The Life Of Frederick Douglass And The Civil War

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In the late nineteenth century, America faced one of its biggest downfalls as the Confederates separated themselves from the Union. Tension grew within the country and the Civil War erupted. One major reason why this war began was because the Confederates wanted slavery, and the Union did not. The people who opposed slavery were called abolitionists and they were found throughout the United States. One of the most famous abolitionists was Frederick Douglass. Douglass was a politician, lecturer, writer, and also a former slave. Frederick Douglass’ fame began when he was a young adult, and it continued to grow as he fought for his rights and freedom through his speeches and writings.

Frederick Augustus Washington Bailey was born in Tuckahoe,
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Some of his earliest comments in the Liberator were against the schemes advocating that Blacks should be sent back to Africa (“Frederick Douglass” Pan-African). His abolitionist career began in 1841 at the Massachusetts Anti-Slavery Society in Nantucket, Massachusetts, where he gave a speech about his slave life, and he eventually became an agent of the society. His name became a symbol of freedom and achievement for everyone (“Douglass…” Funk…). For the next ten years, Douglass toured the north as a lecturer and despite the mockery, insults, and violent personal attacks, he continued to testify about the dehumanizing conditions of slavery and its effect on its victims. Douglass’ dramatic speeches about his slavery made him one of the most skillful and eloquent of the abolitionist speakers, and he was able to counter all pro slavery propaganda then in existence. He spoke mostly of putting an end to racism and segregation (“Frederick Douglass” Pan-African; “Douglass…” Encyclopedia 642). At Garrison’s urging, Douglass wrote and published his first autobiography in 1845 called, Narrative of the Life of Frederick Douglass, an American Slave, which was rewritten ten years later as My Bondage and My Freedom and revised in 1882 as Life and Times of Frederick Douglass. (“Frederick Douglass” Bio; “Douglass…” Encyclopedia 642). Douglass’ autobiography is one of the most thoroughly …show more content…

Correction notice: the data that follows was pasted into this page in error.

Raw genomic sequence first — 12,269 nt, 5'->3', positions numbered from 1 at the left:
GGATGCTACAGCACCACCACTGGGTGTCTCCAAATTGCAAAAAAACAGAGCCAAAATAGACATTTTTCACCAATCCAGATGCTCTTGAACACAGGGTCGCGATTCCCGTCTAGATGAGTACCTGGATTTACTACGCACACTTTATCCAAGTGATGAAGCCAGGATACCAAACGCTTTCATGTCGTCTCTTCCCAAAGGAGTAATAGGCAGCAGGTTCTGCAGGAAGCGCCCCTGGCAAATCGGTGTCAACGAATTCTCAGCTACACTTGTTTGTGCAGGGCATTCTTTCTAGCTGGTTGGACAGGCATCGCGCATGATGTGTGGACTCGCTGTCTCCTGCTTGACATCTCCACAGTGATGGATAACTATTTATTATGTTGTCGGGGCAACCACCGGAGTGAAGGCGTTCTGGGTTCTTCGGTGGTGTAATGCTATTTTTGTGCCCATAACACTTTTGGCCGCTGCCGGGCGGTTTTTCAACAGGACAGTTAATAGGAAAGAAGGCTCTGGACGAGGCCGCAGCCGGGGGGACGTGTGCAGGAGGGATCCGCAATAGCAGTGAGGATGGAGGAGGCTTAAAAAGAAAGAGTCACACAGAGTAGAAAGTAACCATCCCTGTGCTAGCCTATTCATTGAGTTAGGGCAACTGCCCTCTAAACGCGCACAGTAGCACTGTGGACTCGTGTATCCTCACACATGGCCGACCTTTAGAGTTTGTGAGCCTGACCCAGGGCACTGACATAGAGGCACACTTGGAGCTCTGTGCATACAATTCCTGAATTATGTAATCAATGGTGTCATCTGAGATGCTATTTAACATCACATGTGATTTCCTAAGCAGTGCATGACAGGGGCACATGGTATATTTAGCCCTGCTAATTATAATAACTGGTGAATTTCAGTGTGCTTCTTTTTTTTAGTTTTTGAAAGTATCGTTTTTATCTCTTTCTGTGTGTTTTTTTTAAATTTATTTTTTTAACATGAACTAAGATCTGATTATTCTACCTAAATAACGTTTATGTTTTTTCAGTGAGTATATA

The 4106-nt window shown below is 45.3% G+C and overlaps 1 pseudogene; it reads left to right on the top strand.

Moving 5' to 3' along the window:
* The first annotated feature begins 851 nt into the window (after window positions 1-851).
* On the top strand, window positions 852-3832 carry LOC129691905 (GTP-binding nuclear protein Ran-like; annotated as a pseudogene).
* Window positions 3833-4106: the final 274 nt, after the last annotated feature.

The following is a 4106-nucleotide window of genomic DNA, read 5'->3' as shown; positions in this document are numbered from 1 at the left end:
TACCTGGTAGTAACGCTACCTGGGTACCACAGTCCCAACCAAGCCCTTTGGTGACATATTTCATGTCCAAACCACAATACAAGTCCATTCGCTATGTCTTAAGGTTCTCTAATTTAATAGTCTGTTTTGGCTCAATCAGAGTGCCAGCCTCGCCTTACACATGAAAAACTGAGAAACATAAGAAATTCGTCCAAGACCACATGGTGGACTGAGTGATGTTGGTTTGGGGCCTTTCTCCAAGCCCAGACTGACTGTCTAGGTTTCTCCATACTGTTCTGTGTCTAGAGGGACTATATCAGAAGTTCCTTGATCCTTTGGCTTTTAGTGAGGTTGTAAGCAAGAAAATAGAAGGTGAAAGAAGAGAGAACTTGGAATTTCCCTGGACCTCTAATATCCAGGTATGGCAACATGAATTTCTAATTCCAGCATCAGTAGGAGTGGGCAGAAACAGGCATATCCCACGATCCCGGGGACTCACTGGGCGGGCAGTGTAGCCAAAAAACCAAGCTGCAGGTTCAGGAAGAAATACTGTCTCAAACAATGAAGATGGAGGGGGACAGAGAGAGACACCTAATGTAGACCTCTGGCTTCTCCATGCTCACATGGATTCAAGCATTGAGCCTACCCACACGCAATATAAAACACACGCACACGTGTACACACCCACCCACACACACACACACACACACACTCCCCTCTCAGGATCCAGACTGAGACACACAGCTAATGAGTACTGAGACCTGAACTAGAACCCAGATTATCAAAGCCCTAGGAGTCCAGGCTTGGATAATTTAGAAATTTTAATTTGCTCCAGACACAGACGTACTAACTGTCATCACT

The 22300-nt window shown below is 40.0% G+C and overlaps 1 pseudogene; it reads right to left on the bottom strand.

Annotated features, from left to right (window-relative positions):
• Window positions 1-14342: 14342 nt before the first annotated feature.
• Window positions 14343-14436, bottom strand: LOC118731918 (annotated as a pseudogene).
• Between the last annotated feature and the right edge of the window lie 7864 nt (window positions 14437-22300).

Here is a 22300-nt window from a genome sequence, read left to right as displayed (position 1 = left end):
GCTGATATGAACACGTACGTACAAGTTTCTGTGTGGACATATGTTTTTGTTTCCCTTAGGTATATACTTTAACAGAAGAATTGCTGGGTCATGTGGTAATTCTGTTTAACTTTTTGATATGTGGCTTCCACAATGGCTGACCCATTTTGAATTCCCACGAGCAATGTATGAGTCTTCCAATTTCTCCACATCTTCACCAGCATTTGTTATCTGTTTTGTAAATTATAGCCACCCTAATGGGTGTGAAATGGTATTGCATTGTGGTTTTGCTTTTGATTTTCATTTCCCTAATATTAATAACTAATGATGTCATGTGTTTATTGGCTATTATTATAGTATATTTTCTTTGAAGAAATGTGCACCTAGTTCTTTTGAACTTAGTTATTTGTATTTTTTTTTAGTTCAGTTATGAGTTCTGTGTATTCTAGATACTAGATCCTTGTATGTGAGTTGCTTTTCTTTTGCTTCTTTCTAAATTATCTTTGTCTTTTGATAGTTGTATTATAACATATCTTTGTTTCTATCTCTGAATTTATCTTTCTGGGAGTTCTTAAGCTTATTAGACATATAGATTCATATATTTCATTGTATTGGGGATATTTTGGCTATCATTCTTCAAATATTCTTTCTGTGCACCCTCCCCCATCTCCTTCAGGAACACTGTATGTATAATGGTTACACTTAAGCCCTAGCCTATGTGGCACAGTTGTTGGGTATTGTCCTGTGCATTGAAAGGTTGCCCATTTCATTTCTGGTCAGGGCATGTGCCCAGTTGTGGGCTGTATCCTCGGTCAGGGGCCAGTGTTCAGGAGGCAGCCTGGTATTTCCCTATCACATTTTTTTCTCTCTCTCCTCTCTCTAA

He fought for the enactment of the 13th, 14th, and 15th Amendments to the United States Constitution (“Douglass…” Funk…). Douglass became a Republican Party leader and was also the first African American nominated as vice president in 1872 as Victoria Woodhill’s running mate on Equal Rights (Davis 288; “Frederick Douglass” Bio). Unfortunately, he was nominated without his approval and therefore, never campaigned (“Frederick Douglass” Bio). In 1871, he was Assistant Secretary of the Santo Domingo Commission. He was a marshall in the District of Columbia (1877-1881) and a Recorder of Deeds (1881-1886). His last post was the U.S. Minister and consul General to Haiti (1889-1891) (“Douglass…” Encyclopedia 642). Douglass passed away on February 20, 1895 in his Washington, D.C. home (Davis

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